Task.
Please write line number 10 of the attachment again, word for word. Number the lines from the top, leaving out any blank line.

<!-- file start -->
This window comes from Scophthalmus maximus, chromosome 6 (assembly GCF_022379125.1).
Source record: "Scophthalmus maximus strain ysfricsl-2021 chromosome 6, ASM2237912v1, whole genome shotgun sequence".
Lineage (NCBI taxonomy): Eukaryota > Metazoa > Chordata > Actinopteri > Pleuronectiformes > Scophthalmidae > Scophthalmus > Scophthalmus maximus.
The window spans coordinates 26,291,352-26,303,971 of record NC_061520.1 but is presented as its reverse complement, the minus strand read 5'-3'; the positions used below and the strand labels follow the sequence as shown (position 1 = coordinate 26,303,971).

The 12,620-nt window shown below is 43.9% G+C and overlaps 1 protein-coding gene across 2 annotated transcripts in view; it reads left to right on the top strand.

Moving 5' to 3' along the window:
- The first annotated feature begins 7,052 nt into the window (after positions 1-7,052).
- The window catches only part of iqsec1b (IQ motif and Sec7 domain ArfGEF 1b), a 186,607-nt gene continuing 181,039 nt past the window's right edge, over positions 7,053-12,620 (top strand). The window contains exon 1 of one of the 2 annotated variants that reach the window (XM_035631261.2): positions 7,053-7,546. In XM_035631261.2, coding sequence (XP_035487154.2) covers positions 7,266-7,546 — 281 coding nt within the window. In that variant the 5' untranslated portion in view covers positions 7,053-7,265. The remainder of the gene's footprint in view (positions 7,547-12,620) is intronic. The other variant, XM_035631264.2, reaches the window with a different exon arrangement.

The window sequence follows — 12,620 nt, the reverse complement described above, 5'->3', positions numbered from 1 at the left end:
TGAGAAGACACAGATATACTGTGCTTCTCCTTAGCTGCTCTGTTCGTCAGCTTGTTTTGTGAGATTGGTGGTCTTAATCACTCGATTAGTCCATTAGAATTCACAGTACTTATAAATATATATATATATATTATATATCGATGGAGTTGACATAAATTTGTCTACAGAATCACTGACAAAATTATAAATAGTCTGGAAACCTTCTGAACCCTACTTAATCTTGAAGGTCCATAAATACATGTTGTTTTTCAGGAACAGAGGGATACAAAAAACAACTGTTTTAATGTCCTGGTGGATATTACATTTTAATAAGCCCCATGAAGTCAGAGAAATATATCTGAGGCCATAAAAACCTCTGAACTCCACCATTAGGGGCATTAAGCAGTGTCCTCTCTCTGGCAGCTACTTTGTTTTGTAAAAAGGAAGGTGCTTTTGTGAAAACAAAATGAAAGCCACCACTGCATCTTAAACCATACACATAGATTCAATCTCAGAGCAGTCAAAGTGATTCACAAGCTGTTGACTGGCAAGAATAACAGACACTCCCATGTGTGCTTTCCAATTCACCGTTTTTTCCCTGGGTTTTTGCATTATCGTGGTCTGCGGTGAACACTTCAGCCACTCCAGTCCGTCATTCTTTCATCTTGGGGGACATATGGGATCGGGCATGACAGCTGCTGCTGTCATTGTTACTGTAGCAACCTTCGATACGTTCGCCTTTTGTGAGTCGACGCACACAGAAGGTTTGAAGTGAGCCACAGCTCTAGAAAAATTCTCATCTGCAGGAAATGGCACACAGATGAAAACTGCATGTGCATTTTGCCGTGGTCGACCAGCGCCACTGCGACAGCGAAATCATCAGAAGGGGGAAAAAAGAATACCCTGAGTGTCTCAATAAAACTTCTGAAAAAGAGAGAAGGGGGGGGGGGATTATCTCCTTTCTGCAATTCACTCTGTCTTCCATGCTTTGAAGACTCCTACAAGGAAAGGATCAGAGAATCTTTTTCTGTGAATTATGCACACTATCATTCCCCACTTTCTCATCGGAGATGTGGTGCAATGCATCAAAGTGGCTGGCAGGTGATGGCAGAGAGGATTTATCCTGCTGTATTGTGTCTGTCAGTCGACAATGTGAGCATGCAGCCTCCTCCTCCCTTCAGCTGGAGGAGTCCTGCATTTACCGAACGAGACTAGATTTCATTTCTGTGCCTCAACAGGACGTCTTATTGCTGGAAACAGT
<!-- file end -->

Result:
TGAGAAGACACAGATATACTGTGCTTCTCCTTAGCTGCTCTGTTCGTCAGCTTGTTTTGTGAGATTGGTGGTCTTAATCACTCGATTAGTCCATTAGAATTCACAGTACTTATAAATATATATATATATATTATATATCGATGGAGTTGACATAAATTTGTCTACAGAATCACTGACAAAATTATAAATAGTCTGGAAACCTTCTGAACCCTACTTAATCTTGAAGGTCCATAAATACATGTTGTTTTTCAGGAACAGAGGGATACAAAAAACAACTGTTTTAATGTCCTGGTGGATATTACATTTTAATAAGCCCCATGAAGTCAGAGAAATATATCTGAGGCCATAAAAACCTCTGAACTCCACCATTAGGGGCATTAAGCAGTGTCCTCTCTCTGGCAGCTACTTTGTTTTGTAAAAAGGAAGGTGCTTTTGTGAAAACAAAATGAAAGCCACCACTGCATCTTAAACCATACACATAGATTCAATCTCAGAGCAGTCAAAGTGATTCACAAGCTGTTGACTGGCAAGAATAACAGACACTCCCATGTGTGCTTTCCAATTCACCGTTTTTTCCCTGGGTTTTTGCATTATCGTGGTCTGCGGTGAACACTTCAGCCACTCCAGTCCGTCATTCTTTCATCTTGGGGGACATATGGGATCGGGCATGACAGCTGCTGCTGTCATTGTTACTGTAGCAACCTTCGATACGTTCGCCTTTTGTGAGTCGACGCACACAGAAGGTTTGAAGTGAGCCACAGCTCTAGAAAAATTCTCATCTGCAGGAAATGGCACACAGATGAAAACTGCATGTGCATTTTGCCGTGGTCGACCAGCGCCACTGCGACAGCGAAATCATCAGAAGGGGGAAAAAAGAATACCCTGAGTGTCTCAATAAAACTTCTGAAAAAGAGAGAAGGGGGGGGGGGATTATCTCCTTTCTGCAATTCACTCTGTCTTCCATGCTTTGAAGACTCCTACAAGGAAAGGATCAGAGAATCTTTTTCTGTGAATTATGCACACTATCATTCCCCACTTTCTCATCGGAGATGTGGTGCAATGCATCAAAGTGGCTGGCAGGTGATGGCAGAGAGGATTTATCCTGCTGTATTGTGTCTGTCAGTCGACAATGTGAGCATGCAGCCTCCTCCTCCCTTCAGCTGGAGGAGTCCTGCATTTACCGAACGAGACTAGATTTCATTTCTGTGCCTCAACAGGACGTCTTATTGCTGGAAACAGT